“What if this is it? What if this is not a rehearsal?” asked Emeli Sandé, referring to life itself rather than the show she was in the midst of performing. The stools were coming out for her and her four backing singers, in order that the more reflective song Honest might be performed. “I used to be anxious about yesterday or anxious about tomorrow,” she continued. “For this song, I hope we can all be present in the moment.”
With a sell-out, all-seated audience in a venue as grand and genteel as the Usher Hall, her third album Real Life just released, and her first foray into television presenting with this autumn’s Emeli Sandé’s Street Symphony on BBC Scotland, the Aberdeenshire-raised singer appears to have effected a complete transition from the beginning of the decade. Back then she was songwriter and guest vocalist of choice to a number of grime artists; now she’s something approaching singer-songwriter royalty in the upper reaches of the British music industry, with the Brit Awards to prove it.
Such a professional position – and an obvious degree of intergenerational appeal, as evidenced by the wide range of ages in attendance here - might sometimes result in muted artistic ambition. Yet during Sandé’s live set, the connection between her music and her own outlook was laid bare.
It was there in that introduction to Honest and in her description of Sweet Architect as coming from a very low personal place: “it was me trying to reach out like a prayer... I hope it gives you strength”. It was there, too, in her explanation of Human (which she led herself with some skilled piano playing) as being a response to growing up feeling different: “no matter what colour your skin or what walk of life you’ve chosen to walk, I hope it speaks to you...”.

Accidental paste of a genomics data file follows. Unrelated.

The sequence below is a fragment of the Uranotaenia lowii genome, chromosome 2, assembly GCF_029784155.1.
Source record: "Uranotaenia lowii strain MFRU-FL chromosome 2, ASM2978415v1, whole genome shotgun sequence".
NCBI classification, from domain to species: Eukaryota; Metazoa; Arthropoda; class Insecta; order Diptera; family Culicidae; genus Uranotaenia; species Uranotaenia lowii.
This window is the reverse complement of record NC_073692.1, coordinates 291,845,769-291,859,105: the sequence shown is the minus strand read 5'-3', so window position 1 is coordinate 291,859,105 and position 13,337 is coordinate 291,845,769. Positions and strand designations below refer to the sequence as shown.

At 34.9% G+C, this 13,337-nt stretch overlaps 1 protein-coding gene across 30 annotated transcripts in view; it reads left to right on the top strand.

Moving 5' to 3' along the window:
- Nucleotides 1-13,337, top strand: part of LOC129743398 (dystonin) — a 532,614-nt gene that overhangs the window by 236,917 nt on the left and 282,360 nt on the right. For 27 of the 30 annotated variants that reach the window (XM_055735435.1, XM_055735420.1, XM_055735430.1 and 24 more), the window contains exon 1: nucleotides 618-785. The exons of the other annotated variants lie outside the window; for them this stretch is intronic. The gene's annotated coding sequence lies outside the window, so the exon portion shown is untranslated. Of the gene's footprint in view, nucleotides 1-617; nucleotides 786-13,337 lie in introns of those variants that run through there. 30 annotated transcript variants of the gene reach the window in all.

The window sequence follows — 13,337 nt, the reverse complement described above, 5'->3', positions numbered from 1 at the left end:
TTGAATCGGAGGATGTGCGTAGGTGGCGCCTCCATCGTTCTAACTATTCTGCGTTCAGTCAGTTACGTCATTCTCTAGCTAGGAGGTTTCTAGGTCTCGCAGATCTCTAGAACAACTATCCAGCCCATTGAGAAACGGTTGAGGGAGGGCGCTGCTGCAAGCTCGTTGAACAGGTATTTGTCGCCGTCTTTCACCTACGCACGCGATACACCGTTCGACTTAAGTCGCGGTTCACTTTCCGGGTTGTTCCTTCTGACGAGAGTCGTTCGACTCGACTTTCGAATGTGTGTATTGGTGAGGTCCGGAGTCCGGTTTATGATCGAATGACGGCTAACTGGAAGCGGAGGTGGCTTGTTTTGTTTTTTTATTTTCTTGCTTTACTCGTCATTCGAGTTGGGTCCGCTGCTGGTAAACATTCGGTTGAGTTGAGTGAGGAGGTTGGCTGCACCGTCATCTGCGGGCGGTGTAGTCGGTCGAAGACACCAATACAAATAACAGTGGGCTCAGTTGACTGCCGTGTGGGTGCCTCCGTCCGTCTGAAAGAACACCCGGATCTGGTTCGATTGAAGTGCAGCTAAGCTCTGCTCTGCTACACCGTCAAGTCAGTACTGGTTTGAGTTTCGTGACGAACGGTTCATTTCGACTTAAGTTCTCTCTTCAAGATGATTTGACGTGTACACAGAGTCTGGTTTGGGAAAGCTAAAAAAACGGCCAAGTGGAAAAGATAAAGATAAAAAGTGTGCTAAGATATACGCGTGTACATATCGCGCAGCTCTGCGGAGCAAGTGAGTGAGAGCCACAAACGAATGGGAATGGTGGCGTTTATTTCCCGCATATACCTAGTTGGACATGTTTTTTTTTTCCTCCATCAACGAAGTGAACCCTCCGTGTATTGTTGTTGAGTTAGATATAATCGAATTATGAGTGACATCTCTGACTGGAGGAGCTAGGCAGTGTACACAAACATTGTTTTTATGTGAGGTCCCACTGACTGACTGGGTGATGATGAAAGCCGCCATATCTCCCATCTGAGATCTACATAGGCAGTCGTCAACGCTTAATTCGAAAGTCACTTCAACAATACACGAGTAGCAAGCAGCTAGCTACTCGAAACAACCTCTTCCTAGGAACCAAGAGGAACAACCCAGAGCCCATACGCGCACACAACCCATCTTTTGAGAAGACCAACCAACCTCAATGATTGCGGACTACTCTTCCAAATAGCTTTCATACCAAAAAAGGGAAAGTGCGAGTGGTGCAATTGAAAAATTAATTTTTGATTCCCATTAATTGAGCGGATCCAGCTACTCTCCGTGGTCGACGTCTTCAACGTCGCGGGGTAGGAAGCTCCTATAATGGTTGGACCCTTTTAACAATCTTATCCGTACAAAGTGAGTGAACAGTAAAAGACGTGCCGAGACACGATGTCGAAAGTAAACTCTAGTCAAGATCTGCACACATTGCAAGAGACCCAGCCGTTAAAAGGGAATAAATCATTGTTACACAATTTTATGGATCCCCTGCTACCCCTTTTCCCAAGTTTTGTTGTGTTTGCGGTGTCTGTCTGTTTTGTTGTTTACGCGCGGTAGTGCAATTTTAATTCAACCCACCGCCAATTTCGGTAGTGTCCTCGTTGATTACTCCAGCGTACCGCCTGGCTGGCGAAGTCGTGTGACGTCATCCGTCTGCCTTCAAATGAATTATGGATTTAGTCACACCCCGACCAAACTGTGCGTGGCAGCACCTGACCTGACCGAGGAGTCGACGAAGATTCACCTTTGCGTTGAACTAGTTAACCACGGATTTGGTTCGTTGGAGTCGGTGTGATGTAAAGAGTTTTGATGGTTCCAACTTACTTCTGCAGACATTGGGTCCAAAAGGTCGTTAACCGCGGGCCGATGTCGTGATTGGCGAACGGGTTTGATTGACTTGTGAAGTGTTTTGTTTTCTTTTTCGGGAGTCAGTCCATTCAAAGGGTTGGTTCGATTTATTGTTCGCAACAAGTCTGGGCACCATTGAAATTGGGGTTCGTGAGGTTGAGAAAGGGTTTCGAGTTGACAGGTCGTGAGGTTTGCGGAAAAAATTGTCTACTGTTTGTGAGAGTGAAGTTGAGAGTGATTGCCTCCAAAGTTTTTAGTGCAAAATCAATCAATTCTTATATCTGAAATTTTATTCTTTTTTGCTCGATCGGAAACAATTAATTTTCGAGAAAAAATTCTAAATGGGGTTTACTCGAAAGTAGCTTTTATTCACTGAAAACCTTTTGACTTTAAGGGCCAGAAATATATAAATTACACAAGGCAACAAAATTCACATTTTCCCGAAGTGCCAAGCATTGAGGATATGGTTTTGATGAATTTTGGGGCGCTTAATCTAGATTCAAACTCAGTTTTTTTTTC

From the initially a capella Extraordinary Being to the anthem of self-affirmation Read All About It and her defining love song Next to Me, her music feels like a large, communal exercise in self-care – a kind of non-threatening self-examination in which she both relates to and consoles her audience.
Amid it all Sande’s vocal stunned, although the volume of her band sometimes overwhelmed her, the noisy rhythm section only proving complementary on the light, poppy Wonder and the club groove of Highs & Lows. You Are Not Alone was a tender encore, and once again a call for empathy and support with her quietly enraptured fans. David Pollock